Considerations for Virtual Services and Supports for Substance Use and Concurrent Disorders [Policy Brief]

Published by
Canadian Centre on Substance Use and Addiction
Publication Date

The Canadian Centre for Substance Use and Addiction (CCSA) in partnership with the Royal Ottawa Mental Health Centre, the Canadian Psychological Association and Canada Health Infoway, collected national data on the experience and perceptions of virtual services and supports, including education and access to health care or treatment.

COVID-19 safety restrictions drove the need for online and phone services to replace face-to-face counselling and supports. People using substances are experiencing virtual services differently depending on their age, gender and where they are in Canada. It was important to understand how different people are experiencing services that are delivered through technology such as telemedicine, video conferencing or other apps.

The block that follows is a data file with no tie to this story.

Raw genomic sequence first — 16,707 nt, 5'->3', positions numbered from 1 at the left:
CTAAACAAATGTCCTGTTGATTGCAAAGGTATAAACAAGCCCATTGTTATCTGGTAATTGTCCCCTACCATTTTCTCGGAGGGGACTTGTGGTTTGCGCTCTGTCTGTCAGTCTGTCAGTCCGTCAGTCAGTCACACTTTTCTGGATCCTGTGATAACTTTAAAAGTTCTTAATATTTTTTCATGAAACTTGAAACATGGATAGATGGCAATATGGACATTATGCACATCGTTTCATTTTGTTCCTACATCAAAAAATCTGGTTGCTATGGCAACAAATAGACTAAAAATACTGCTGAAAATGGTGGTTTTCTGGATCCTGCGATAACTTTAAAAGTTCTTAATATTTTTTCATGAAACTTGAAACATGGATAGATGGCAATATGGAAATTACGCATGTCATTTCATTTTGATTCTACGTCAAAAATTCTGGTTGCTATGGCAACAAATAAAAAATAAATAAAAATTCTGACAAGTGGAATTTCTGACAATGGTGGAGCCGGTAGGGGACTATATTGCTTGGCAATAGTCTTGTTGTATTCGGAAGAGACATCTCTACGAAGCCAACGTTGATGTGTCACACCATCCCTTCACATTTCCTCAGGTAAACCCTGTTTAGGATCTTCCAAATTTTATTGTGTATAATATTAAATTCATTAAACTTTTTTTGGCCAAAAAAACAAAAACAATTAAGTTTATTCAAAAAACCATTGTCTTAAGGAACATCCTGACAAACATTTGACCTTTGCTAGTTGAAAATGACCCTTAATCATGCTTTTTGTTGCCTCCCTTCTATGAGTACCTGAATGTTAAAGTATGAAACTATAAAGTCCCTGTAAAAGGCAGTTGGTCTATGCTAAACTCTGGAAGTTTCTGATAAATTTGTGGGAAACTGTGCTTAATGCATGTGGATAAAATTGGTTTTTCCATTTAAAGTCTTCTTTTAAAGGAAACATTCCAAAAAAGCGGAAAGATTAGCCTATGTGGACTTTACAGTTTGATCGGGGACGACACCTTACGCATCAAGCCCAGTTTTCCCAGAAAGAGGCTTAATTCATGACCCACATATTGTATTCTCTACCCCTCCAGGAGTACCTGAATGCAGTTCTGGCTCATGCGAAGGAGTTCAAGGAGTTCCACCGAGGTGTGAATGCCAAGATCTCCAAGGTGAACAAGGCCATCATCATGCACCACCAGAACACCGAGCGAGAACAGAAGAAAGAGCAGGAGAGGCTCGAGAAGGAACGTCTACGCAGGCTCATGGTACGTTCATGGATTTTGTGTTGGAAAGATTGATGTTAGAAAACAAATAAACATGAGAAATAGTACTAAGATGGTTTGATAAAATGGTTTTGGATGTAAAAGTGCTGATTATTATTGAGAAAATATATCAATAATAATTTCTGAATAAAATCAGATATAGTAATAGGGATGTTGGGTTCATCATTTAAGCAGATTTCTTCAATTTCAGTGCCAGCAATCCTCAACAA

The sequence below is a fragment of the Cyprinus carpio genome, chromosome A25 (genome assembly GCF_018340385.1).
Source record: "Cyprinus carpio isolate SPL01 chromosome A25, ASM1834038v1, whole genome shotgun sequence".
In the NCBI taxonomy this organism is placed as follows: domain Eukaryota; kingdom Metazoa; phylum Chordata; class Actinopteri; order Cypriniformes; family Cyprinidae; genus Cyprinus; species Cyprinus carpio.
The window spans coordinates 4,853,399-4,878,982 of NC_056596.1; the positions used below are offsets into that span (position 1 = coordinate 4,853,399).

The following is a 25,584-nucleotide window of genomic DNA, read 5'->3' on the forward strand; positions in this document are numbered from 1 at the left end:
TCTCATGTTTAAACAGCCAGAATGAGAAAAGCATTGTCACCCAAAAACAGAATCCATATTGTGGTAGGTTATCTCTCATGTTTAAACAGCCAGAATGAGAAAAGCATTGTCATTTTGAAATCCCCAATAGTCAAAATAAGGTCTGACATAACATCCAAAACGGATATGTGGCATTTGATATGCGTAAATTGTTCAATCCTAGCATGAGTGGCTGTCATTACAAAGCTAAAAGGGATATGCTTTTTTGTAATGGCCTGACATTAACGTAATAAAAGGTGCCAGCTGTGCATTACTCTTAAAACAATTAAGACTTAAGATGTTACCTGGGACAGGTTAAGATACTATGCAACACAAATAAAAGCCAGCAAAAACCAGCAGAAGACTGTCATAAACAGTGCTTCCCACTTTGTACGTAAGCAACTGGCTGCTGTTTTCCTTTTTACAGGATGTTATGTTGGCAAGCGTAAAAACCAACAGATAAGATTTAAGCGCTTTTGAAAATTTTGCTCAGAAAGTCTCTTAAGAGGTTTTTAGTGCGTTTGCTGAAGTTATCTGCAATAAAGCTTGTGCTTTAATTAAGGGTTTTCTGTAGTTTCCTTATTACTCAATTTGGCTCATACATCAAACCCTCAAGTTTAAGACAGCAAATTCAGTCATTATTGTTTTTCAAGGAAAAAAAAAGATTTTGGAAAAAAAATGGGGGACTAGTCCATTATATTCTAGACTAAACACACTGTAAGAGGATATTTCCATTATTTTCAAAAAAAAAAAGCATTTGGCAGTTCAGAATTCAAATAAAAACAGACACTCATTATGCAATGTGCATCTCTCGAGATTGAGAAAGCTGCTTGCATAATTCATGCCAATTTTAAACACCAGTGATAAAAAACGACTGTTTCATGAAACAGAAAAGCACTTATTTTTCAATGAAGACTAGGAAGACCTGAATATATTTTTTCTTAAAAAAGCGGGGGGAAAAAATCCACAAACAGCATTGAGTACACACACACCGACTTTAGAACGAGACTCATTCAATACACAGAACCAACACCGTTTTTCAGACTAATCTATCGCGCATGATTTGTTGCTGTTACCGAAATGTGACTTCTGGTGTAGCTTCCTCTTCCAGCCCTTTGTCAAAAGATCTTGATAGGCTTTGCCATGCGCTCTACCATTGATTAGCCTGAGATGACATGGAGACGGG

The policy brief highlights key findings from a national survey of people who use substances about their perceptions of and experiences with accessing virtual services through telemedicine, video conference and other apps. 

The survey was conducted between February and April 2021 and asked people about:

  • Their satisfaction with virtual services and supports for substance use and concurrent disorders,

  • Their perceptions of the effectiveness of these services,

  • The barriers they faced to accessing these services.

The researchers also interviewed practitioners from across Canada who provided virtual services and supports for substance use disorders or co-occurring mental health and substance use disorders during the pandemic.